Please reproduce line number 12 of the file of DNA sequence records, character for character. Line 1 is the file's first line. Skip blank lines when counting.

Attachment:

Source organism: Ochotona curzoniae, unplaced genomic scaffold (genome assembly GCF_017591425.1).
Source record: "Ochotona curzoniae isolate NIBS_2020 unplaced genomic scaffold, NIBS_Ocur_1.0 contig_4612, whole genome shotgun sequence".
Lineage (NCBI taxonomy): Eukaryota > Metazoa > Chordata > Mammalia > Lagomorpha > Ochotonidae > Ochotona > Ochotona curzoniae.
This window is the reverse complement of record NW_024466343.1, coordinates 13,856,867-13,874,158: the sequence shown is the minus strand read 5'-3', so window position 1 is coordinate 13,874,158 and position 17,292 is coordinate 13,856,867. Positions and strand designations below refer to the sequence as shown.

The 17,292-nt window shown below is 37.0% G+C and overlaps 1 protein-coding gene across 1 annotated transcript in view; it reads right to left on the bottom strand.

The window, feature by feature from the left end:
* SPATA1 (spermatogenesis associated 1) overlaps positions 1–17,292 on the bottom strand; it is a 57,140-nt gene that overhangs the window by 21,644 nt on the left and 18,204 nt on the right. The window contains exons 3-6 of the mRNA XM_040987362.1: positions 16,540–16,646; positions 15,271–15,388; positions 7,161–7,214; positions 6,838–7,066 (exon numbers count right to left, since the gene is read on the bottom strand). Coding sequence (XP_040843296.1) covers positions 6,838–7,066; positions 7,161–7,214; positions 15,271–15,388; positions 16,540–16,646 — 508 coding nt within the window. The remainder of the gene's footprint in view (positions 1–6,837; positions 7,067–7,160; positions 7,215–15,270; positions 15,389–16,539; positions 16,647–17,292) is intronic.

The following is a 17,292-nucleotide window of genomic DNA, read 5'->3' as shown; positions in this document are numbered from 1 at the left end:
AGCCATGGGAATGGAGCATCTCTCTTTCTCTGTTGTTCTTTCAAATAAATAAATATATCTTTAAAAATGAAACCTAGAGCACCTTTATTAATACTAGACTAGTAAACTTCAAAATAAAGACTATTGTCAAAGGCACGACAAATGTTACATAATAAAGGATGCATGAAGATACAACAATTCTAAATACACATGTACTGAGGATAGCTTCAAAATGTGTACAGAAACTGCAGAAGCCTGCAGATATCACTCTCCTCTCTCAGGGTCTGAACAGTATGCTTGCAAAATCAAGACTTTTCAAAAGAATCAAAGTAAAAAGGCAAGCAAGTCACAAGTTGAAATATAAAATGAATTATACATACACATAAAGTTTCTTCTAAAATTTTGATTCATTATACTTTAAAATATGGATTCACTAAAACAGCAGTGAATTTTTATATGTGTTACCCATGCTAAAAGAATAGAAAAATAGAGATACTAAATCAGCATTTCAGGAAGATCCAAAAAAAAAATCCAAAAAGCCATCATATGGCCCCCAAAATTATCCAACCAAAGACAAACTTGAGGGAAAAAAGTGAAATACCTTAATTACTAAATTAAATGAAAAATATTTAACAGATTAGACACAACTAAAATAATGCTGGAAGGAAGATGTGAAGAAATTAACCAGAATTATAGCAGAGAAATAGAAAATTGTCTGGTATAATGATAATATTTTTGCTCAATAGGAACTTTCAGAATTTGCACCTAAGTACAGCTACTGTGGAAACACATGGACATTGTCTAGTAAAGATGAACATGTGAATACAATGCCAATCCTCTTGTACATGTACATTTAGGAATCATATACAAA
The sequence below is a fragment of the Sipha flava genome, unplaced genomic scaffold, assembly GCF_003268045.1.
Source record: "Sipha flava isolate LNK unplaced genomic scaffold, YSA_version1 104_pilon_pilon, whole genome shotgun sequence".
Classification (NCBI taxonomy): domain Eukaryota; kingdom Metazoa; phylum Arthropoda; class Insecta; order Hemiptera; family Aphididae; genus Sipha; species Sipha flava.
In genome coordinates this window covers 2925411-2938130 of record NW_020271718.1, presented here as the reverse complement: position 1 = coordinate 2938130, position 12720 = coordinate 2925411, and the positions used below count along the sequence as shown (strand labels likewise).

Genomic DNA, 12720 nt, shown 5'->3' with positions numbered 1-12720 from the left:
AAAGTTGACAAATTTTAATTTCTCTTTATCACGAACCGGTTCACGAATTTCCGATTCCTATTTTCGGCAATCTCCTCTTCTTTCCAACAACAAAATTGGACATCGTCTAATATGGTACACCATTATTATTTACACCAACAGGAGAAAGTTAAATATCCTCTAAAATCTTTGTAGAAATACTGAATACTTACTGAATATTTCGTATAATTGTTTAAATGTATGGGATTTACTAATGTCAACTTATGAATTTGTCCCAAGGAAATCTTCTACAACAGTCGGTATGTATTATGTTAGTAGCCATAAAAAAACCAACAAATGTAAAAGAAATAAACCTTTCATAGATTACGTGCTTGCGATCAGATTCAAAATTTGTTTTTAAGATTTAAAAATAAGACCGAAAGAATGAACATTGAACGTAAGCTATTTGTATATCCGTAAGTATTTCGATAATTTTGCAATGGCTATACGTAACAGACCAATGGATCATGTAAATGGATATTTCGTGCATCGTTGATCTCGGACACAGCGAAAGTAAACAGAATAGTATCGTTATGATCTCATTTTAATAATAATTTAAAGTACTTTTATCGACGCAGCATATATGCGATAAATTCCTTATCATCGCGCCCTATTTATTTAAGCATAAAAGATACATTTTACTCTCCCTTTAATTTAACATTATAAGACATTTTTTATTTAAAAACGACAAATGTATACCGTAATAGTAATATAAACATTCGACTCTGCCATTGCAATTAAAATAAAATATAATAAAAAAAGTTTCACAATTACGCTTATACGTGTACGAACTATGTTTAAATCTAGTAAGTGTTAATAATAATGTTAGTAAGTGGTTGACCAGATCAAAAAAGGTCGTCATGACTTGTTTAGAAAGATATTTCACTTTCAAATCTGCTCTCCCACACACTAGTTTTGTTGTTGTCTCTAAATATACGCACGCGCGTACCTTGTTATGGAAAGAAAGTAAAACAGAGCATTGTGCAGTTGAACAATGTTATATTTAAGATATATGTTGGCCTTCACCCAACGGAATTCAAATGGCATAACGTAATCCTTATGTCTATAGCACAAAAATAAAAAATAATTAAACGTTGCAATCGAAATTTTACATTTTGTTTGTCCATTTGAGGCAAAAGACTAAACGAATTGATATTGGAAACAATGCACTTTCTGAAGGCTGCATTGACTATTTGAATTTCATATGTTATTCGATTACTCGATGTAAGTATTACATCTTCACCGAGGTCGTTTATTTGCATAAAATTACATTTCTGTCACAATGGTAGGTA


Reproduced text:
Classification (NCBI taxonomy): domain Eukaryota; kingdom Metazoa; phylum Arthropoda; class Insecta; order Hemiptera; family Aphididae; genus Sipha; species Sipha flava.